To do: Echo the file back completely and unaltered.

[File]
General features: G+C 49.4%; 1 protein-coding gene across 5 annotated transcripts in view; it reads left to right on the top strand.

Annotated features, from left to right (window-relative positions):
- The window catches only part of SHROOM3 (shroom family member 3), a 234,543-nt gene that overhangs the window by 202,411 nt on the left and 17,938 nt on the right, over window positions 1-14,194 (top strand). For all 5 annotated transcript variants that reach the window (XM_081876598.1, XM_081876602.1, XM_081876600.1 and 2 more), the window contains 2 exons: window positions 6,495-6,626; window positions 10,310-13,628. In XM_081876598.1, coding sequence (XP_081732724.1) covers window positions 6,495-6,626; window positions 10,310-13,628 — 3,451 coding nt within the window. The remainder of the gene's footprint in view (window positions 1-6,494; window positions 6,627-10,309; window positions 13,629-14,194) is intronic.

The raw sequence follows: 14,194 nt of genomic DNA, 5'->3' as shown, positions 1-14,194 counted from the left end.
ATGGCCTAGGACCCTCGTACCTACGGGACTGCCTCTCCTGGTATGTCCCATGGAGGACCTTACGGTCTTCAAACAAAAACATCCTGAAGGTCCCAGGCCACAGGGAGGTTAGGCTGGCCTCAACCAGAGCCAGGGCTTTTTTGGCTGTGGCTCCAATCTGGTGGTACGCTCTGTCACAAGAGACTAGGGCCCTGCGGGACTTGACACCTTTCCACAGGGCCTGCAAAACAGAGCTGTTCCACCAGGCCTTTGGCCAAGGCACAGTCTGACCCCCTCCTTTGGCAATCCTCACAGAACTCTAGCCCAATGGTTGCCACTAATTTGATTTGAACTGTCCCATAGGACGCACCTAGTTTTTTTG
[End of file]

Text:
General features: G+C 49.4%; 1 protein-coding gene across 5 annotated transcripts in view; it reads left to right on the top strand.

Annotated features, from left to right (window-relative positions):
- The window catches only part of SHROOM3 (shroom family member 3), a 234,543-nt gene that overhangs the window by 202,411 nt on the left and 17,938 nt on the right, over window positions 1-14,194 (top strand). For all 5 annotated transcript variants that reach the window (XM_081876598.1, XM_081876602.1, XM_081876600.1 and 2 more), the window contains 2 exons: window positions 6,495-6,626; window positions 10,310-13,628. In XM_081876598.1, coding sequence (XP_081732724.1) covers window positions 6,495-6,626; window positions 10,310-13,628 — 3,451 coding nt within the window. The remainder of the gene's footprint in view (window positions 1-6,494; window positions 6,627-10,309; window positions 13,629-14,194) is intronic.

The raw sequence follows: 14,194 nt of genomic DNA, 5'->3' as shown, positions 1-14,194 counted from the left end.
ATGGCCTAGGACCCTCGTACCTACGGGACTGCCTCTCCTGGTATGTCCCATGGAGGACCTTACGGTCTTCAAACAAAAACATCCTGAAGGTCCCAGGCCACAGGGAGGTTAGGCTGGCCTCAACCAGAGCCAGGGCTTTTTTGGCTGTGGCTCCAATCTGGTGGTACGCTCTGTCACAAGAGACTAGGGCCCTGCGGGACTTGACACCTTTCCACAGGGCCTGCAAAACAGAGCTGTTCCACCAGGCCTTTGGCCAAGGCACAGTCTGACCCCCTCCTTTGGCAATCCTCACAGAACTCTAGCCCAATGGTTGCCACTAATTTGATTTGAACTGTCCCATAGGACGCACCTAGTTTTTTTG